Another Falmouth Harbour favorite. All of the starters are one price, all mains another, and desserts share a same-price policy too. Somehow it makes for easier choice making. Which is good, because it’s a diverse menu and anything I’ve had has been delicious! The restaurant is much bigger than it at first appears but I would recommend making a reservation and ensuring a table either on the patio or near the front of the restaurant – the back can get a bit dark and stuffy.
Shopping & Galleries
Tucked away on Fig Tree Drive in a beautiful garden is this gem of a gallery. Featuring works by artists not only from Antigua but around the Caribbean there are so many beautiful things to see in such a small space. Sallie Harker is one of the artists featured and her work is stunning. She is joy to chat with and knows so much about the island and the various artists it inspires. Whether you’re wanting to purchase a large original painting or a pair of handmade earrings, this gallery is worth the stop.
Right in the heart of Falmouth, Nancy Morrison’s gallery is filled not only with her own incredible blue pottery made of local clay, but also the works of artists and artisans from around the island including cards, paintings, photography, jewelry and more. There is range of pricing and something for almost anyone. A great place to buy a special souvenir for yourself or someone else.
Near the cruise ship terminal is this perfect spot for souvenir buying featuring locally made high quality products. Michelle is a Canadian-Antiguan so it’s no wonder we hit it off! The textiles and soaps in the store make great (and light) gifts. If you’ve got some room, the glass jars of pineapple preserves, guava jams, and jerk sauces are delicious.
If a product isn’t from Antigua then Michelle sources it from the home island of that product. Think jerk sauce from Jamaica, lace from Saba, and nutmeg syrup from St. Vincent and the Grenadines. There are books and images for sale too. Honestly, I couldn’t wait to return in 2016 to see Michelle and buy more stuff! In an area near a cruise ship terminal where it’s easy to find cheap and plastic trinkets, Island Gourmet is a special place indeed. (It’s also a good place for recommendations on where to eat nearby – like!)
Places & Activities
This incredible natural wonder is at the end of a long and bumpy road and overlooks both the Atlantic and a nearby bay with resorts ringing the edge. You could spend hours wandering around and marvelling at what the waves of the Atlantic can do to a spit of rocks over time.
Don’t get too close to the edge of the rocks or walk where it’s wet! If it got wet once it can again and the waves are powerful enough to scoop you into the water. This isn’t just me being safety conscious. There are deaths and injuries each year because visitors fail to head the warning signs. It’s advised not to actually cross ‘the bridge’ that the water has carved into the rock since it’s both wet and close to the edge.
There are usually a few vendors at this site selling bracelets and earrings and the like. There is parking but no other no facilities here. On in the inside of the bay is some half decent snorkeling:)
Nelson’s Dockyards at English Harbour
This historic Georgian dockyard is a fascinating place. The sailing loft is still the sailing loft and the very old bakery is still churning out bread and delicious chicken patties. This is where some very beautiful boats come to dock and walking around it’s hard not to stare.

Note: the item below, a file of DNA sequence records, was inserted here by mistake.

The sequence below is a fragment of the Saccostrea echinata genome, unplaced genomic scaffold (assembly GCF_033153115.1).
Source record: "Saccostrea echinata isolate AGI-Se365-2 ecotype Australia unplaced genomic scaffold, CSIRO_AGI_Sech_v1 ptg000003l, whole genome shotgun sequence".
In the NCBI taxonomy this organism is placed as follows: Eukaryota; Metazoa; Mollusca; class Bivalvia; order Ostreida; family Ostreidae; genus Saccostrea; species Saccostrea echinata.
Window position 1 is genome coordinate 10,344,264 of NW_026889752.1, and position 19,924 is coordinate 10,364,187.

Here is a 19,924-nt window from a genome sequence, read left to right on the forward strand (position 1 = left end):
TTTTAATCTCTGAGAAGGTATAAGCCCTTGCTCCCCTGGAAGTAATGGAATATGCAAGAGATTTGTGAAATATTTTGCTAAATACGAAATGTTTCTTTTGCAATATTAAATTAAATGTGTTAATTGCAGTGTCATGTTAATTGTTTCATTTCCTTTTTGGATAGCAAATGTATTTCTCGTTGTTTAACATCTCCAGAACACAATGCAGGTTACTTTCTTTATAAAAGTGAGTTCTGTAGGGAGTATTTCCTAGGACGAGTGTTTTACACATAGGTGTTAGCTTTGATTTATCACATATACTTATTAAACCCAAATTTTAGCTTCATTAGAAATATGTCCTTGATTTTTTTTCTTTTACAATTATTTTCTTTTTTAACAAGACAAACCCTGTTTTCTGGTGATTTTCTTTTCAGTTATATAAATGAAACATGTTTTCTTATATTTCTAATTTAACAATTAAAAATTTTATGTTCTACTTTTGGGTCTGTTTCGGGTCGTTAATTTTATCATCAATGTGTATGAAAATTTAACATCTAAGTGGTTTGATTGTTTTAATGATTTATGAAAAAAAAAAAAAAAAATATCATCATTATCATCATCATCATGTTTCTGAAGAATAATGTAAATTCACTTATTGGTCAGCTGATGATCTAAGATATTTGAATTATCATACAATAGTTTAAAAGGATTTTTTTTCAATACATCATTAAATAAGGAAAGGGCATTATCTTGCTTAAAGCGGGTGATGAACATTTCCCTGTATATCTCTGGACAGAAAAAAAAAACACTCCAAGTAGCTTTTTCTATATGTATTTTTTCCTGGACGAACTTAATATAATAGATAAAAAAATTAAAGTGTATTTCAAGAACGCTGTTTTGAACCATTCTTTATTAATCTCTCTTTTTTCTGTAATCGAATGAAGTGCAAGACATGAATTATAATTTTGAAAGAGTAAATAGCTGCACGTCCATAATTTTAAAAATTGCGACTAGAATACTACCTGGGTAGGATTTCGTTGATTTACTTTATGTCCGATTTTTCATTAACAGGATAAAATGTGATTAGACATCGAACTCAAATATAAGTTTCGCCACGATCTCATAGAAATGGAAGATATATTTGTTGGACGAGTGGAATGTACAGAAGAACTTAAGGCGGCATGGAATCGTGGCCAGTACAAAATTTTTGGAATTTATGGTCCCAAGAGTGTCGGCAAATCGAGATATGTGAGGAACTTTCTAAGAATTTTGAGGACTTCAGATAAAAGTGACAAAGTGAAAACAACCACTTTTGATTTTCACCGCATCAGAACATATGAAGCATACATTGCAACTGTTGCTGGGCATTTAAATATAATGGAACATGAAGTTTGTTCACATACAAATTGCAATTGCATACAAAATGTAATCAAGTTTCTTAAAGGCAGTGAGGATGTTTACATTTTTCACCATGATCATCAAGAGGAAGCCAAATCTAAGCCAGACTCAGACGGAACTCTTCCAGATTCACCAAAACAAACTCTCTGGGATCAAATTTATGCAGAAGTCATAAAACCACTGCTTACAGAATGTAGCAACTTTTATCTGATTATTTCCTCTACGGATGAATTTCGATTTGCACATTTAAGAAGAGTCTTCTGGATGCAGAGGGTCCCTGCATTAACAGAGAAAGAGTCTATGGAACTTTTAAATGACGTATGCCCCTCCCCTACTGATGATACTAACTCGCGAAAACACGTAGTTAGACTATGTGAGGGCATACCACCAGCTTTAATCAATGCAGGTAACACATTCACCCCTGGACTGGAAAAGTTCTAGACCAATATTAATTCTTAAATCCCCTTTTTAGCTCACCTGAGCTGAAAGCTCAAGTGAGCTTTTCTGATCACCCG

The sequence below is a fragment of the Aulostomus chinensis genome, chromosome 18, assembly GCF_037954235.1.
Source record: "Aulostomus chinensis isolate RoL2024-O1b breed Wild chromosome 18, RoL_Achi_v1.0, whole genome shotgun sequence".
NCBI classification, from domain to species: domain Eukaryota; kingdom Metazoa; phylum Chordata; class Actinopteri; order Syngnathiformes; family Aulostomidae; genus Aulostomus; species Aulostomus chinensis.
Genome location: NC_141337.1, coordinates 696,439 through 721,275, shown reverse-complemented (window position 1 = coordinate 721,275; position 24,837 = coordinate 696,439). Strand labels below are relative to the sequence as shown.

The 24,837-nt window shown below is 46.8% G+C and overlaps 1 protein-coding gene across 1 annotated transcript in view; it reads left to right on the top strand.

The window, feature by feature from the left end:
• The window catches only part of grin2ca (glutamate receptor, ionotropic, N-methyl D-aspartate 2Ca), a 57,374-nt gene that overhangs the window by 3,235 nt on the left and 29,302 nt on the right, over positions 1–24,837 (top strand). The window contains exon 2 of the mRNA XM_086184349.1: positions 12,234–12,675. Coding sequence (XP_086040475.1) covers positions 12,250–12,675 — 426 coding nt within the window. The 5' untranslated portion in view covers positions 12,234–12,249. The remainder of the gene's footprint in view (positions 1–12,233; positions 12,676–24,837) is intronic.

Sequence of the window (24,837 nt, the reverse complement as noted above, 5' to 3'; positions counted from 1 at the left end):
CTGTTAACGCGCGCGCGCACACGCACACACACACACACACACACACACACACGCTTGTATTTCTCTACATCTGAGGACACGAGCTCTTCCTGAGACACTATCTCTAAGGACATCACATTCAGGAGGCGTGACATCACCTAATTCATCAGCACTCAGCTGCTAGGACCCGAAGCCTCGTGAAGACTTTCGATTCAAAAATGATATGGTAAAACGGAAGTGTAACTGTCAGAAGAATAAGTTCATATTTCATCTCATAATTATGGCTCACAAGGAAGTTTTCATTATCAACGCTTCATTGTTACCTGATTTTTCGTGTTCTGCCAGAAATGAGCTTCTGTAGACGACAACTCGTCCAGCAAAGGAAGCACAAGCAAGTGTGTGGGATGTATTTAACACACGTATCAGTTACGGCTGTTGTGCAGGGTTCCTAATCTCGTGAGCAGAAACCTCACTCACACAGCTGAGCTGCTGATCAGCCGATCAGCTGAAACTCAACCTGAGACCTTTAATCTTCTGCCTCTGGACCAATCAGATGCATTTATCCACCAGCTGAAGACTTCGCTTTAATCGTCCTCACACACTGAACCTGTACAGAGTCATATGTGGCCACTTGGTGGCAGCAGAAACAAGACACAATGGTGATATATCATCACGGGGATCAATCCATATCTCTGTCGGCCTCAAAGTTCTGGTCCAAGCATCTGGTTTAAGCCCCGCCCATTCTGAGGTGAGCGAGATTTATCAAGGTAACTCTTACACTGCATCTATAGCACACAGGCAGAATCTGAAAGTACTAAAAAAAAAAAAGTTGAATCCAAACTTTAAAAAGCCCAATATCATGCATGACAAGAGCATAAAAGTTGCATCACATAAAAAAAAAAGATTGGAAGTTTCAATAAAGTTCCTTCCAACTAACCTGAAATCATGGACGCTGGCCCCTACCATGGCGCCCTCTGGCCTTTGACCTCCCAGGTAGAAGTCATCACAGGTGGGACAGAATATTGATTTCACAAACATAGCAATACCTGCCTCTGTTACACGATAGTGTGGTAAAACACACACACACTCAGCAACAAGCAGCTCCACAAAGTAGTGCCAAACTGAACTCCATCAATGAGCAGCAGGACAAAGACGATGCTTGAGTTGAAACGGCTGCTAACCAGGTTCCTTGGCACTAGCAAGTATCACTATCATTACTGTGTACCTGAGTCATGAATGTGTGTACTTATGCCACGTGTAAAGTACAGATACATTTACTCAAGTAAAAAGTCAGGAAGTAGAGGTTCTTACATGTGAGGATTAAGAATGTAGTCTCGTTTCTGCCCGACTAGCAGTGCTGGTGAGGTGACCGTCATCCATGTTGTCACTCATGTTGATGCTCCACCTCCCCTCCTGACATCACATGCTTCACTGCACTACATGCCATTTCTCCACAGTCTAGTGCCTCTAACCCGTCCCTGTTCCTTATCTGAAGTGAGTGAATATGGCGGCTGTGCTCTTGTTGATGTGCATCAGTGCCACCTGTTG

In the middle of it all is an old bar with some pretty potent and delicious rum punch. There are a couple of restaurants around too, and a small grocer called Crab Hole Liquor – and yes, they deliver to your boat. There are also two inns, some shops, a boat charter office, and of course, a museum.
Nelson’s is technically within a national park and you’re supposed to pay to enter. But I’ll admit we just walk in and go about our business. There’s a branch of the Eastern Caribbean Bank inside as well. But don’t go on Fridays unless you have 2+ hours to hang out in line. That’s the day a lot of people get paid and the bank isn’t open on the weekends. The bank machine can be a bit finicky as well and its the only one in the area.
There may be no better place to watch the sun set over Montserrat, overlooking the twin harbours Nelson and Falmouth. Doing it with a delicious dark and stormy in hand makes it that much better. Shirley Heights is worth the visit every time. This view of the harbours is like a postcard. It’s an image that is iconic to Antigua and honestly, it really looks like this.
You can drive up to the top and take in the views. There are lots of trails around to enjoy that give you different glimpses of the area and really, are simply stunning. You can even hike up to the top from Galleon beach (seen in the image above, to the right).
Fig Tree Drive
If you’re not staying in a place that requires driving down Fig Tree, then take some time to make the 20 minute drive. An entirely different part of the island is on view as you snake your way up and down, left and right, through the rainforest. Open your windows and take in the damp, cool air.
We booked online and for an early start – the first of the day – so we wouldn’t be stuck behind loads of tourists from cruise ships. That plan worked really well for us. The two of us had a blast zipping through the forest. When we were done, we enjoyed some fresh juice and pet the random kittens that dot the landscape at the Rainforest Canopy Tour location.
This tourism provider has won a number of awards. And it’s easy to see why. It was professional, fun and more than delivered what it promised.
Things We Wouldn’t Do Again
And here’s the list of things we did in 2014, but knew better than to do again.
Unless you need to go shopping for emeralds or duty free watches, I would not return to Red Cliff Quay Duty Free shopping area. The only exception to this would be the Water Sports store or if I needed to go to a Canadian bank – since most of them have branches in St.John’s. It’s a busy place with the cruise ships coming into port and dumping thousands of shoppers into a few streets. Parking is a bit of a pain. One way roads are not always clearly marked. If you’re looking for souvenirs beyond the usual t-shirt, try the Island Gourmet mentioned above or one of the galleries.
Other than that, we would do everything again. And when I post about our 2016 trip, you’ll get to see what it was we got up. Spoiler alert, Rendezvous was visit many times!